They call them “bullycide” cases. That’s technically wrong. The term “bullycide” should refer to someone killing the bully, but in these cases, it’s not the bully who dies, but rather someone who was targeted by a bully. The cases are hard to read and harder for school personnel to deal with. Nevertheless, there is a notable increase in court cases alleging that a student committed suicide as the result of pervasive, unchecked bullying. David’s Law, passed by our legislature last year, was a response to this.
Now we have a reported “bullycide” court case from a small district in Texas. The case is worth discussing because it highlights the many legal theories that are used in these cases, and how the courts address them. So let’s review the sad case of J.R.
On May 6, 2014, J.R. took his life. In the subsequent lawsuit, the parent alleged that J.R. was the target of bullying for over five years—much of it having to do with his weight. The suit alleged that the boy had “very obvious and large female like breasts.” In middle school, the boy stood 5’4” and weighed 260 pounds. He suffered from depression and was taking medication for this.
The suit alleged numerous theories as to why the school district should be held liable for the boy’s death. The school district responded with motions to dismiss the case, with arguments specific to each legal theory. This is typical of these cases. In ruling on the motions to dismiss, the court is required to assume—just for the sake of the motion—that the facts as alleged in the suit are all true. Moreover, the court is required to view those alleged facts “in the light most favorable” to the plaintiff. In other words, the plaintiff, at this stage of the proceedings, gets every benefit of the doubt. After all, the court does not want to dismiss a case early on if there is a possibility that the case has merit. So with that in mind, let’s review how the court addressed the various issues.
*Exhaustion. The court held that the parents did not have to “exhaust” their administrative appeals by seeking a special education due process hearing because doing so would have been “futile,” due to the student’s death.
*Race discrimination. The suit alleged that the bullying was based on the student’s race—he was of Hispanic and Anglo descent. The court made short shrift of this argument, noting that the allegations of this were “conclusory” with no specific facts to support them. The racial discrimination claim was dismissed.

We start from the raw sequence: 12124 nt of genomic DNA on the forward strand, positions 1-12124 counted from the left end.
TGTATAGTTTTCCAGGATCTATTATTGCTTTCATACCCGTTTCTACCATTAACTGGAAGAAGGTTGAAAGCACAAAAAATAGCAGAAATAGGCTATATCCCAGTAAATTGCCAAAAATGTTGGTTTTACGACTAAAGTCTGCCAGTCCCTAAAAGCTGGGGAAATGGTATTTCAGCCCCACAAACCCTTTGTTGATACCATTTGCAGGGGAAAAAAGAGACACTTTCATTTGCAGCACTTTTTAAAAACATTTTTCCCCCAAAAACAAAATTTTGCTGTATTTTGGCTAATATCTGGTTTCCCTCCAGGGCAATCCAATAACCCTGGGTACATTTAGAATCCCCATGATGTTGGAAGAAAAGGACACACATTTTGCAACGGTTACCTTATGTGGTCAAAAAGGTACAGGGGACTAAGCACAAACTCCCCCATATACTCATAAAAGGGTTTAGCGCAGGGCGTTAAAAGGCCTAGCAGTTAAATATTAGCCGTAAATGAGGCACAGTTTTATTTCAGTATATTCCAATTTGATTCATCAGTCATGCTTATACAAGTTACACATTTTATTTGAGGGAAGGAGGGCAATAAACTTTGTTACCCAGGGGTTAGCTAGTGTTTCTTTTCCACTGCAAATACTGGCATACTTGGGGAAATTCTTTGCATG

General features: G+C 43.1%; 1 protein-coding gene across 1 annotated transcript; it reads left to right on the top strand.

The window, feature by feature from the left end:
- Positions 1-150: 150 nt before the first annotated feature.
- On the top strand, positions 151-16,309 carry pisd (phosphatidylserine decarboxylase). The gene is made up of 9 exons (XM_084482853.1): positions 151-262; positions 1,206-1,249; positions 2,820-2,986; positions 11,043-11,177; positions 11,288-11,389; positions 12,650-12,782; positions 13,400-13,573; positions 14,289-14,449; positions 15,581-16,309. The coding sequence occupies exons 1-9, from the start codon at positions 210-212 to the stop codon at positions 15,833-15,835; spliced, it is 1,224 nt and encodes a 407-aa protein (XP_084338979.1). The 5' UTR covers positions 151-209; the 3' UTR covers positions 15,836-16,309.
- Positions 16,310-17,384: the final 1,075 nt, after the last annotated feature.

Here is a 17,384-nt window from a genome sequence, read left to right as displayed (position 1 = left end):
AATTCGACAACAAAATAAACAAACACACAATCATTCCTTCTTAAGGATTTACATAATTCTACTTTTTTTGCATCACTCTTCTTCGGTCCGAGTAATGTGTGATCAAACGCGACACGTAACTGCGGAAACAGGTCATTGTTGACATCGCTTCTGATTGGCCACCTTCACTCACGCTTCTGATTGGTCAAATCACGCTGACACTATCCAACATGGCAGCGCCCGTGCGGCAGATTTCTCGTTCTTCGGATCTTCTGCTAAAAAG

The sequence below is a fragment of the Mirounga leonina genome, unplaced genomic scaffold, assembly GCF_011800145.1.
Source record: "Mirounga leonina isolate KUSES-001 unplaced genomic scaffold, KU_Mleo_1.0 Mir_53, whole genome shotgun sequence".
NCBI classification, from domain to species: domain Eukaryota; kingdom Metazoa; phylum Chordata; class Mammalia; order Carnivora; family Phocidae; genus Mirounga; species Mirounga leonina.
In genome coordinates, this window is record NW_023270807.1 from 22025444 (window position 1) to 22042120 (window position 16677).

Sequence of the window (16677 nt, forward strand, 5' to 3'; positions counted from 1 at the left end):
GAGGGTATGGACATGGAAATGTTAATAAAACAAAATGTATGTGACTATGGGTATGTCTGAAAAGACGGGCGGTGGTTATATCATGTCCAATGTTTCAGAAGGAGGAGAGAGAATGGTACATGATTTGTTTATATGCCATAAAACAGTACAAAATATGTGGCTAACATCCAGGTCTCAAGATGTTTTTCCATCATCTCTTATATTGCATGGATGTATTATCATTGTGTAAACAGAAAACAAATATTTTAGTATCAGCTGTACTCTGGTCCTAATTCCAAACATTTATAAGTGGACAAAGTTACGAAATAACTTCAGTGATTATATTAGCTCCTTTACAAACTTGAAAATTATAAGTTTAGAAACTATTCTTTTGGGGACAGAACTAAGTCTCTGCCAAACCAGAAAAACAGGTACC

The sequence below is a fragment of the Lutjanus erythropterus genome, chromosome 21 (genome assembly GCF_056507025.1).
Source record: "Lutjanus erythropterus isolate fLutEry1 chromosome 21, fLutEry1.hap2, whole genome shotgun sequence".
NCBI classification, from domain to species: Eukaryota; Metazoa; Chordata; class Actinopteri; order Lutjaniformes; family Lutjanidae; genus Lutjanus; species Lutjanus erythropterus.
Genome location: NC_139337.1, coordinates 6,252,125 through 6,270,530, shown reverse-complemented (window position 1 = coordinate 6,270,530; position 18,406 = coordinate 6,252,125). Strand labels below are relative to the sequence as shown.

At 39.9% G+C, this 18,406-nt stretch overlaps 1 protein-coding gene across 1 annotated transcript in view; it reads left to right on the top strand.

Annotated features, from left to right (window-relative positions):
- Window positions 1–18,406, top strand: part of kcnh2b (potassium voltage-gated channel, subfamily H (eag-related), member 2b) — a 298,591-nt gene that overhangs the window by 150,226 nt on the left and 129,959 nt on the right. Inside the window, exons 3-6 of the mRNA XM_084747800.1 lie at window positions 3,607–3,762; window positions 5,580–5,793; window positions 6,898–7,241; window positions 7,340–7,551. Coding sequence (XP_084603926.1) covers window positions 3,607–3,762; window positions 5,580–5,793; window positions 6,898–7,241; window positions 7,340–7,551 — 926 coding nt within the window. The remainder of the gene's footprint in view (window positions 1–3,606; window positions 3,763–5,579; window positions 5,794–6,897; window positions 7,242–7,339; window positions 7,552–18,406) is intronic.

*Disability discrimination. The court dismissed the claims of disability discrimination under Section 504. The court noted 5th Circuit precedent for the notion that a 504 claim cannot be based on negligence. There must be evidence of the school’s refusal to accommodate. Here, there were hints and suggestions that the student might have a disability, but there was never a specific request from the parent. Nor was there any specific diagnosis provided to the school. The court’s analysis illustrates the difference between “child find” under IDEA and “child find” under 504. Under IDEA there is a duty to be proactive when clear signs of a possible disability are evident. Not so under 504, which is more about responding to requests for accommodation.
*Constitutional claims. The court dismissed claims of constitutional violations. There was no indication that the school policy had caused any injury, or that there was a violation of “due process” or “equal protection.” Again, claims along these lines were deemed “conclusory” and lacking factual support.
*Sex discrimination. The one claim in the suit that survived the motion to dismiss was the Title IX claim of sex discrimination. The court noted that the suit alleged a long campaign of bullying and harassment, almost daily, based “in part because of his female-like appearance.” The suit alleged that classmates “actions and name-calling questioned his sexuality and manhood.” The court’s holding has clear implications for gay, lesbian and transgender students:
Plaintiff has sufficiently alleged a consistent pattern of bullying, harassment, and teasing against J.R. by his classmates because of his failure to adhere to traditional gender stereotypes and his female-like appearance… (Emphasis added).
Of course the case has a long way to go. The parent will have to prove the truth of the allegations in the case, including the alleged “deliberate indifference” of school officials. But at this early stage, the court has held that the claim of sex discrimination under Title IX may have merit and should proceed.
As we often emphasize here, those legal theories are for the lawyers to worry about. As educators, your main focus is on creating a healthy climate on every school campus, free of the bullying or harassment of any student for any reason. Nothing can be done to bring J.R. back to us, but perhaps with a strong and proactive program addressing the way kids treat each other, we can prevent future tragedies.
Toolbox Training is designed to help you do just that. It’s a full day program providing ten “tools” that comply with the law and facilitate appropriate services for each student. If you are interested in Toolbox training, let me know.
The case of Reed v. Kerens ISD was decided by the federal court for the Northern District of Texas on June 6, 2017. We found it at 70 IDELR 40 and at 2017 WL 2463275.
DAWG BONE: YOU HAVE TO BE PROACTIVE ABOUT PREVENTING BULLYING—NOT JUST REACTIVE.